The utilities industry is the lifeblood of the UK's economy, serving millions of homes, businesses, schools and hospitals in order to keep the lights on, taps running and gas flowing.
In electricity, six distribution network operators, including UK Power Networks, Western Power Distribution and Scottish and Southern Electricity Networks, own and manage local power lines, cables and substations. Transmission operators, such as National Grid, own the extra high voltage electricity system. Energy suppliers, from the big six to start-ups, sell the electricity that runs through the power networks and bill customers. There are also aggregators, such as Flexitricity and Limejump, who provide demand-side-response services.
Major players in gas include Wales and West Utilities and Northern Gas Networks. In water there are companies such as Thames Water and in telecoms big names include BT and Vodafone.
Trends and developments in the utilities industry
The UK's transition to a low-carbon future is revolutionising the way we generate, distribute and consume electricity. In future, more people will own electric and driverless cars, use smart appliances in their homes and generate, store and sell their own electricity. Customers will expect the organisations behind their energy to respond flexibly to enable this transformation.
Coal is declining, while distributed energy resources such as solar and wind farms are on the rise. There have also been advancements in electricity storage technology and grid-scale storage has emerged in the last few years.
The water sector is undergoing its biggest change since privatisation whereby the retail market has opened for competition. Telecoms is supporting communications behind the roll-out of smart metering and the expansion of the Internet of Things (IoT), to connect devices such as fridges and kettles to the internet.
What it's like working in the utilities industry
The utilities industry is fast-paced, entrepreneurial and client facing. As many utility companies have a monopoly in the area they operate in, there are regulatory bodies in place to set frameworks and incentivise the right behaviours: Ofgem (gas and electricity), Ofcom (telecoms), Ofwat (water).
Graduates will join a business unit – for example, my department includes over 20 people – but will also be part of project teams and there is a larger team of internal and external stakeholders. As projects are multi-faceted, graduates work with a variety of colleagues, including engineers from other disciplines, senior management and public affairs, communications and operations staff.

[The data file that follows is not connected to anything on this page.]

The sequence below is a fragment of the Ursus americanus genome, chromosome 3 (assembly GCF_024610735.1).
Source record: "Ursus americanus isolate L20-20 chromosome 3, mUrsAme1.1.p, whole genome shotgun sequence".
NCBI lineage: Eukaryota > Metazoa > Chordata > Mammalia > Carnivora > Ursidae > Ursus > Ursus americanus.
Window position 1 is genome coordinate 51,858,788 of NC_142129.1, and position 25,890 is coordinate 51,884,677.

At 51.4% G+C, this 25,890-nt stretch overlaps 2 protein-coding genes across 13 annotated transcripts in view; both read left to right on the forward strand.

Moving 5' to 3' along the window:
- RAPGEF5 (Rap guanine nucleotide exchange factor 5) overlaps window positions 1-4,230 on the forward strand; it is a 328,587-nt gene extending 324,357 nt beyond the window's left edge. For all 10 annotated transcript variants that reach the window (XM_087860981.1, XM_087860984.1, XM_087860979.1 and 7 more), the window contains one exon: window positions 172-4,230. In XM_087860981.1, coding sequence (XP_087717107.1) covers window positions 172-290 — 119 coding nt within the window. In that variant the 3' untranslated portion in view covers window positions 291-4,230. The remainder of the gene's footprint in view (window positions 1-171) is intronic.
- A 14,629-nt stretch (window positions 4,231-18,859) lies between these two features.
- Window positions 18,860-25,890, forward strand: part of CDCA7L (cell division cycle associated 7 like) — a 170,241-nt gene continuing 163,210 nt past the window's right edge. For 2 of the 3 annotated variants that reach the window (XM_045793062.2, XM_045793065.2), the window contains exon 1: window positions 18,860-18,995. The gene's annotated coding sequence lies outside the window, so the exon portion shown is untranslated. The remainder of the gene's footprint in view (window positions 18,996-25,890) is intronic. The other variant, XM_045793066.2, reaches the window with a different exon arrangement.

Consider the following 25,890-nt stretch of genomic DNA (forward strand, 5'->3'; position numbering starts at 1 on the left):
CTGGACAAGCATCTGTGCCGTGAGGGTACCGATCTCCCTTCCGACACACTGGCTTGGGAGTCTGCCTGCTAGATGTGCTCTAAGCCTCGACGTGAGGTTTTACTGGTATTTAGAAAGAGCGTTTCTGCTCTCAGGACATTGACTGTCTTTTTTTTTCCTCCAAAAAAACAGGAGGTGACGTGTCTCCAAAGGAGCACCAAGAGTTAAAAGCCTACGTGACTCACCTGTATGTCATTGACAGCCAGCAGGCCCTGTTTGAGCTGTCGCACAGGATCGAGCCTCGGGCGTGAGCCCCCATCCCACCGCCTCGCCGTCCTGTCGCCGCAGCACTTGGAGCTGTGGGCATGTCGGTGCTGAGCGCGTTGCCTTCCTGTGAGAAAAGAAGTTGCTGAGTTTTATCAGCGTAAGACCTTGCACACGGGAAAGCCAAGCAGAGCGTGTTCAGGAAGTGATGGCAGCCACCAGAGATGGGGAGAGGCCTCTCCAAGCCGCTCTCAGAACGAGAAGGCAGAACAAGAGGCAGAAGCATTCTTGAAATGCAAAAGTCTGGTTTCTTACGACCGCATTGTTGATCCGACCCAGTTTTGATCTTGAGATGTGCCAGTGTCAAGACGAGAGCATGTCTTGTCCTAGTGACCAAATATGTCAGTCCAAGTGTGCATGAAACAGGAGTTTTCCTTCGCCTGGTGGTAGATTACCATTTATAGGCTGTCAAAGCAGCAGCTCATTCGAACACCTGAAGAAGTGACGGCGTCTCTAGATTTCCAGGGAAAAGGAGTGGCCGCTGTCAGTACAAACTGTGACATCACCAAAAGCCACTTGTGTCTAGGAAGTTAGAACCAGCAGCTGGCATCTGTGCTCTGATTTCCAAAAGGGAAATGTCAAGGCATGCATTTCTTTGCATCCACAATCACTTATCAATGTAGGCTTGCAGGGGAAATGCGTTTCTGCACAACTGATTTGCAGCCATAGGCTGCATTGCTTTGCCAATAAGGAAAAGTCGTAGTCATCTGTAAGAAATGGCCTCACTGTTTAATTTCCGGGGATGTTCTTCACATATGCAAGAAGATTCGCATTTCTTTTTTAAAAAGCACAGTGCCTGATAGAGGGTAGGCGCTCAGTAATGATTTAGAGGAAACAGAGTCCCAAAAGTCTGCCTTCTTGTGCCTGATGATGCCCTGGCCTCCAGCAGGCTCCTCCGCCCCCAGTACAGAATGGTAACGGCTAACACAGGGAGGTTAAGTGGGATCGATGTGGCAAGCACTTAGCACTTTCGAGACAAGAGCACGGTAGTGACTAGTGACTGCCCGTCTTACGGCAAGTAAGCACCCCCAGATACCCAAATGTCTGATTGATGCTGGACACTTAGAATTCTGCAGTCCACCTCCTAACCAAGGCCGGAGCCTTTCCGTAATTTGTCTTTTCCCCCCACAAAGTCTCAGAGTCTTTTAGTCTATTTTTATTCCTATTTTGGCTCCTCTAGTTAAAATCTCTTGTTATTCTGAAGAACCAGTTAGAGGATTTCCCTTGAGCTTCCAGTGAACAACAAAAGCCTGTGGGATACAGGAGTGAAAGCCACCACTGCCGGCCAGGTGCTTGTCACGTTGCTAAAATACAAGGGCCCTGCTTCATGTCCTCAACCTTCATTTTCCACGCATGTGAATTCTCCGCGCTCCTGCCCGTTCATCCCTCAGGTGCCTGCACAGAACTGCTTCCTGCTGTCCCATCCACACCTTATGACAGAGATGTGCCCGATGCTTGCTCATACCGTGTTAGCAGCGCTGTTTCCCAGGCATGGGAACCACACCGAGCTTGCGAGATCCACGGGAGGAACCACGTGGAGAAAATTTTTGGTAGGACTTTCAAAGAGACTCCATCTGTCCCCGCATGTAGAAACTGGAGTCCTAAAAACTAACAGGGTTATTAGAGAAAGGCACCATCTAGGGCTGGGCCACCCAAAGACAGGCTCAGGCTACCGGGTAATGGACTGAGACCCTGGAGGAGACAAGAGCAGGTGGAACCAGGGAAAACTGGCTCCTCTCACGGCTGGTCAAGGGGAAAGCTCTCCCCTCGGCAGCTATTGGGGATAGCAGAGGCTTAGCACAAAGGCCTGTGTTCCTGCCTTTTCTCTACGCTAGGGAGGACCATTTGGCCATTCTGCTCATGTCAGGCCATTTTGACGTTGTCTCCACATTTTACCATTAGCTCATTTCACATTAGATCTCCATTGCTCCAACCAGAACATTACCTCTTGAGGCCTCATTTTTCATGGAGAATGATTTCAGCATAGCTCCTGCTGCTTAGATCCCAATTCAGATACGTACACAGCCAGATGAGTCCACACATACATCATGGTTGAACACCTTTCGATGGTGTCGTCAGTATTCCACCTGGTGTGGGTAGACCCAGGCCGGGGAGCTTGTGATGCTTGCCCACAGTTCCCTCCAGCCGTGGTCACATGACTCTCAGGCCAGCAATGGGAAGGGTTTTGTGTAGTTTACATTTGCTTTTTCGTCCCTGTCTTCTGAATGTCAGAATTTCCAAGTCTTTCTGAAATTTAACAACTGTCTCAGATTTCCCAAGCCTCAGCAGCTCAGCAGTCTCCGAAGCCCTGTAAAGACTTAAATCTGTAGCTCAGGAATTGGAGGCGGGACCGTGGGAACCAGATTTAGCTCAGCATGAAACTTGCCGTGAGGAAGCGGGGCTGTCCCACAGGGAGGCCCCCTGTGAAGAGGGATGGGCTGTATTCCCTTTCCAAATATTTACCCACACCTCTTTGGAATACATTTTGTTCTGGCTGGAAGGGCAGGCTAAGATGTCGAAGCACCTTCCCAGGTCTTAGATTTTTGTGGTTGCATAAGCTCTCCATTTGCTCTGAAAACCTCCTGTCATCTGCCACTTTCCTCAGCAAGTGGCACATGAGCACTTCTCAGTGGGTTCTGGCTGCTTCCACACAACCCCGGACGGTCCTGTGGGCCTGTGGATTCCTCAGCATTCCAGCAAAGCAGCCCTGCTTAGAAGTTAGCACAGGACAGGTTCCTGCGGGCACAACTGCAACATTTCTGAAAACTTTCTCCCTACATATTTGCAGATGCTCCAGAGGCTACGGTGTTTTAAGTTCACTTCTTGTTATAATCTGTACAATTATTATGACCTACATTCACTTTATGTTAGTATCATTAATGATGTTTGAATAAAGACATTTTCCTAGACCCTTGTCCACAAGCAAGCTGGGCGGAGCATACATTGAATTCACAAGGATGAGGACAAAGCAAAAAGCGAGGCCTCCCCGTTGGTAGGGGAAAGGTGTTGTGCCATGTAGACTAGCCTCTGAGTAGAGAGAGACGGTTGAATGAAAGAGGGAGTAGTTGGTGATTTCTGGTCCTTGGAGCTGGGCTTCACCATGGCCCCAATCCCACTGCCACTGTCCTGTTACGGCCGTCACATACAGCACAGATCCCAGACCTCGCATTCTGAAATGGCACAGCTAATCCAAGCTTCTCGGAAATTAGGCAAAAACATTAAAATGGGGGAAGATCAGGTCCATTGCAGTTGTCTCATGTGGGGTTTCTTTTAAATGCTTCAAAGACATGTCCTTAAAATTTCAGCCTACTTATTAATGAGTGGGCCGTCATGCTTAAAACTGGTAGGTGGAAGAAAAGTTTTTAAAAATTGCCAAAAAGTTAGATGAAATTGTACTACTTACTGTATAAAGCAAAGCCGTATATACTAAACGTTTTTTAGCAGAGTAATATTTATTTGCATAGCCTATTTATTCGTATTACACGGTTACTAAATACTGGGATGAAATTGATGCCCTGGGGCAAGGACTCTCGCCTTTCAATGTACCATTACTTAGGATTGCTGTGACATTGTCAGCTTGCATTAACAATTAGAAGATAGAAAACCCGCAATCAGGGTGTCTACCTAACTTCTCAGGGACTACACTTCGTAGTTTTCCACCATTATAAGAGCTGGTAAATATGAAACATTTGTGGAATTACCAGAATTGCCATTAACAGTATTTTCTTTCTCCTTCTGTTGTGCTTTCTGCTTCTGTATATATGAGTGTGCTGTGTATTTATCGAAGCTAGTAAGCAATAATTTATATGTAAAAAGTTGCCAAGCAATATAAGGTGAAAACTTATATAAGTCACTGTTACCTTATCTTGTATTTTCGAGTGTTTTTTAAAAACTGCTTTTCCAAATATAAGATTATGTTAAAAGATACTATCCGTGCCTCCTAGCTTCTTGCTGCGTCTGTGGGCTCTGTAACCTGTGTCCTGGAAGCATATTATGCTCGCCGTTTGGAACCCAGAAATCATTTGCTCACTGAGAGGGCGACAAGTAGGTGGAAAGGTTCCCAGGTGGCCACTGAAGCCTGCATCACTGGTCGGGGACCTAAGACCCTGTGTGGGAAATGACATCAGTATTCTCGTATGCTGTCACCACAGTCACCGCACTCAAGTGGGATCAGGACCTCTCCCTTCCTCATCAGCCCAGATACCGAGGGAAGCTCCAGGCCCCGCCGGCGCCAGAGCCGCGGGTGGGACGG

Projects vary in length: you may work from start to finish on a short-delivery project lasting several months, or you could be involved in one particular stage of a three-to-four-year programme. One-off analytical or assessment work may take a few weeks.
Your job can involve travel in the UK for site visits and cross-departmental work, and internationally to gain insights from around the world.
Getting a graduate engineering job in the utilities industry
As well as engineering knowledge, the industry is looking for people with software, telecoms, customer, commercial and data analytics skills. You will do well if you are proactive, inquisitive and willing to challenge the status quo. The ability to work in teams, translate technical projects into layman's terms, negotiate and influence people will also help. Problem solving, project management and analytical skills are all of value.
Ways to get into the sector include work placements, internships, graduate programmes and direct-entry roles.You can also find opportunities through the Institute of Engineering and Technology (such as its Power Academy) or the Royal Academy of Engineering.
The highlights of a career in utilities
- The opportunity to work with a diverse range of colleagues and engage with new people, both nationally and globally.
- Pride in your engineering skills, helping customers and leading change.
- The chance to make a significant imprint on the future of your industry, your employer and your peers.
The utilities industry seeks graduates from the following disciplines:
- power systems
Always check individual employers' requirements.
Thanks to Lynne McDonald for her help with this article. Lynne is a smart grid engineer and manager at UK Power Networks. She has an MEng in electronic and electrical engineering from the University of Strathclyde and has worked in the industry for eight years.